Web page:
The Publicity of Concepts
- Author(s): Misenheimer, Luke William
- Advisor(s): Campbell, John
- Lee, Geoffrey
- et al.
In academic philosophy and in ordinary life, it is often difficult to tell whether two people are really communicating, agreeing, or disagreeing about a single subject--about the metaphysical status of concepts, say, or about the color of a certain garment--or whether the two people are instead merely `talking past' one another, respectively making claims about two different subjects. In attempting to make sense of these cases, it will often be helpful to ask the question of whether the two people are sharing a thought or are instead thinking different thoughts from one another. In many cases of interest, the distinction between true and merely apparent communication, agreement, or disagreement will come down to the distinction between sharing and not sharing a thought.
But although this analysis is fairly commonsensical, it presupposes that sharing thoughts is common. If sharing thoughts were somehow to turn out to be extremely rare, it would become difficult to make sense of the distinction between true and merely apparent communication et cetera, since if they involve sharing thoughts then these phenomena would themselves be extremely rare. The meaningfulness of this distinction and of many other distinctions we make in philosophy and in ordinary life requires that we often share thoughts with one another.
If concepts are the building blocks of thought, then sharing thoughts requires sharing concepts. So any theory of concepts that is intended to respect our ordinary way of thinking about ourselves should include an account of the publicity of concepts--an account of how it is that so many concepts are shared among so many different people. This enables the theory to give a reasonable analysis of everyday phenomena like communication, agreement, and disagreement.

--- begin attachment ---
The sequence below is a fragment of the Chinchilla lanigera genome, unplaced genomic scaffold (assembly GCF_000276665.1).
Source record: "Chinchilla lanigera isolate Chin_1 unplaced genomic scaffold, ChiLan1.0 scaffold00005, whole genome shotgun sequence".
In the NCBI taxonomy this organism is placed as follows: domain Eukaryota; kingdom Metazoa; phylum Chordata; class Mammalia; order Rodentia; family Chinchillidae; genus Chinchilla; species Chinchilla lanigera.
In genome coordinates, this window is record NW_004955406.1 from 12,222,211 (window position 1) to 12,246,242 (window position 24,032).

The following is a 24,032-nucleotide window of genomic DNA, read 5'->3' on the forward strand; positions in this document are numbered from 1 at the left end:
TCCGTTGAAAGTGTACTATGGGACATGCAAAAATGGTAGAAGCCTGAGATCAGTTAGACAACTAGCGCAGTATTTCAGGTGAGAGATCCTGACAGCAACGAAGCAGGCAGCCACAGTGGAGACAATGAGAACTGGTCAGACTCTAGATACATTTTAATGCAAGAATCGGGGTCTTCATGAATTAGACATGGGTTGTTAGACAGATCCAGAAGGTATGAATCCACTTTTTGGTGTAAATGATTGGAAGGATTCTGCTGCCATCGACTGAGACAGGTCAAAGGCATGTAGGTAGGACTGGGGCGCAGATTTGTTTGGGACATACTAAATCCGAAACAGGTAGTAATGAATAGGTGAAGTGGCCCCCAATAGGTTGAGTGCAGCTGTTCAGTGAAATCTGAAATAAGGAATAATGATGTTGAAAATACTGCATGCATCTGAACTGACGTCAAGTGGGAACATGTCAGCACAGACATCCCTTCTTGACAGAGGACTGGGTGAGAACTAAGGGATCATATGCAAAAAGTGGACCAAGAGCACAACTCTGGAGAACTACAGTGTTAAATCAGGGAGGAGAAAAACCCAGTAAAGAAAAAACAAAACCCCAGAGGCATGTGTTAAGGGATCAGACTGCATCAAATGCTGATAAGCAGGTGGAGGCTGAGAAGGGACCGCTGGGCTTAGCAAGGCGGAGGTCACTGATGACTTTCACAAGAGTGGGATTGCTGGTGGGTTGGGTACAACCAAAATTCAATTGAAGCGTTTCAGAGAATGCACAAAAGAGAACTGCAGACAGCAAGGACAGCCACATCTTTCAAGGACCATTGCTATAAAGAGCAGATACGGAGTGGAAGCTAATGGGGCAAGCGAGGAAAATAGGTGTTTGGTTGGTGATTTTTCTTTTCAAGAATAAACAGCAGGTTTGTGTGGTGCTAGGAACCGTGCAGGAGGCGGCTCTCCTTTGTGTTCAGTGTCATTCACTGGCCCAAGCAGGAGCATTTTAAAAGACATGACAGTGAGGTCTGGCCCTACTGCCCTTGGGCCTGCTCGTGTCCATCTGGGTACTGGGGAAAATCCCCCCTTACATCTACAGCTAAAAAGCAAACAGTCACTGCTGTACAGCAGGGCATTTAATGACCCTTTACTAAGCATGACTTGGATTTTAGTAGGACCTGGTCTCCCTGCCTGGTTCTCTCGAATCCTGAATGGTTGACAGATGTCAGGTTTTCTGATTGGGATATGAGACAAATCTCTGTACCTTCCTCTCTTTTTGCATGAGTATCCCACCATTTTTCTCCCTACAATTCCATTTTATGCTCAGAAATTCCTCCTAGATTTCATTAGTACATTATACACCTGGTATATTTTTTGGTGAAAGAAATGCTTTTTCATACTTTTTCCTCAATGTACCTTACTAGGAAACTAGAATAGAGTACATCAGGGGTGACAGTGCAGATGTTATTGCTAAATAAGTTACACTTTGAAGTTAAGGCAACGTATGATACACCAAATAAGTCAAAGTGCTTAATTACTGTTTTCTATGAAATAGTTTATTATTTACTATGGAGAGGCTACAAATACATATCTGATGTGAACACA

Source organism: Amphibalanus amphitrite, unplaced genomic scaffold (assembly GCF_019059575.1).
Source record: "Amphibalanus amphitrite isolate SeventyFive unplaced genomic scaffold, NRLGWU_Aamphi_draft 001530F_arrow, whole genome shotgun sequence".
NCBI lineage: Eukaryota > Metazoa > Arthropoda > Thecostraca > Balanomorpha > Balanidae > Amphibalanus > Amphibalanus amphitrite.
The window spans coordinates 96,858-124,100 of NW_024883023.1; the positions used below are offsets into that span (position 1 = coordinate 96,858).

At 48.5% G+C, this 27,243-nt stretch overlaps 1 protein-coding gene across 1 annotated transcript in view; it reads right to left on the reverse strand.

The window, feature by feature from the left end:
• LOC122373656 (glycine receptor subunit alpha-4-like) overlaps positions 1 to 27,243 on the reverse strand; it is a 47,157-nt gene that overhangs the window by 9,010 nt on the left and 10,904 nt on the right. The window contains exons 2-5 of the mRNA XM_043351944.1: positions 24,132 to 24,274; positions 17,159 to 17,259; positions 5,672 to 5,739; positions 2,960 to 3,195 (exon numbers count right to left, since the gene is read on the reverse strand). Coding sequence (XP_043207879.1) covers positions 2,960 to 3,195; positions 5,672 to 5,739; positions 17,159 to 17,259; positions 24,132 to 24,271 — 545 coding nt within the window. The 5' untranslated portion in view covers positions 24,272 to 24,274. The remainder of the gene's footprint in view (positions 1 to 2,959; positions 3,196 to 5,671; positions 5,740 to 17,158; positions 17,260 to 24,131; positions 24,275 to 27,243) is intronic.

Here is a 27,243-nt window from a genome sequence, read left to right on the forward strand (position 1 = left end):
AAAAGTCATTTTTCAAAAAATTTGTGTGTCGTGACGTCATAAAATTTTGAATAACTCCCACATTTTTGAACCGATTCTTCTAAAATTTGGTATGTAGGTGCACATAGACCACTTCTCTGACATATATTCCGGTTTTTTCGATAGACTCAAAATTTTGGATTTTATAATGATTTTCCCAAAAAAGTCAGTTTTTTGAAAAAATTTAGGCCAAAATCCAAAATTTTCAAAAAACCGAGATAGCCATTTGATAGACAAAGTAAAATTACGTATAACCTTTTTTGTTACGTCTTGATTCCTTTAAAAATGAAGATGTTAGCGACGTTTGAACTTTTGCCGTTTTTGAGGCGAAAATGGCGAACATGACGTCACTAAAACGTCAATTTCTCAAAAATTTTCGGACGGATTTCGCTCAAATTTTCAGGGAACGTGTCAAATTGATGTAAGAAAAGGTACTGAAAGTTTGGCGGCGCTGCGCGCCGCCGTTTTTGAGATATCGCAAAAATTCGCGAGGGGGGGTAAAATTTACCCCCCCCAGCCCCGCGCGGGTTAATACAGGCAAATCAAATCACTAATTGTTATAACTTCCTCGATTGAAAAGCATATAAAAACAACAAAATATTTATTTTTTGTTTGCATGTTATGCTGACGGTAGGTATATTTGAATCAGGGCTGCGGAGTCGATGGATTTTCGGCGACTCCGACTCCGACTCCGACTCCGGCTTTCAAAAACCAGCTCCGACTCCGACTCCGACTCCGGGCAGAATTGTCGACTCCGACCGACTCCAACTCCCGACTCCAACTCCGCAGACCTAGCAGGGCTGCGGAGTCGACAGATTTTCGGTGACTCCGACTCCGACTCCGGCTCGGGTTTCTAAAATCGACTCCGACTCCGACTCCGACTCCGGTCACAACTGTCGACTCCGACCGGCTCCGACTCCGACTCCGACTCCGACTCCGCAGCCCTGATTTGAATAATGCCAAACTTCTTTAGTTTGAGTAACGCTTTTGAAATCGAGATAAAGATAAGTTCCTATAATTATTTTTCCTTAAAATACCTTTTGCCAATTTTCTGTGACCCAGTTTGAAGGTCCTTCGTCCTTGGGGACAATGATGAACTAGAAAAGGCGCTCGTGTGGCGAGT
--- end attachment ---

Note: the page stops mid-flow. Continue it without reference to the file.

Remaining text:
However, there is a large class of theories of concepts that includes many popular contemporary theories and that is incompatible with the publicity of concepts. This is the class of `individualistic' theories of concepts, so-called because they treat concept possession as something that only individuals do. These theories are incompatible with the publicity of concepts because they take many subtle features that distinguish individuals from one2 another to be relevant to questions about which concepts those individuals possess, and so they inevitably answer "no" to any questions about whether a certain individual shares a certain high-level concept with another individual.
On individualistic theories, including the theories offered by Jerry Fodor and Christopher Peacocke, as well as others, the best picture that can emerge is one on which many individuals possess many concepts that are merely very similar to concepts possessed by others. But mere similarity cannot do the theoretical work required of concept sharing, so these individualistic theories are deeply incompatible with our ordinary way of thinking about ourselves.
The solution is to adopt a `social' theory of concepts, which in contrast to an individualistic theory treats concepts as importantly socially articulated entities--as entities that have some social features at a more basic level than they have some other important features, such as their semantic values. Although social theories do face certain difficulties, it is possible to overcome these difficulties, in part by tying concepts very closely to public-language words and so accounting for the publicity of concepts together with the publicity of public languages like English. On balance, social theories should thus be preferred to individualistic theories if it is important to respect our ordinary picture of ourselves, because they allow accounting for the publicity of concepts but do not come with any serious, unavoidable theoretical costs.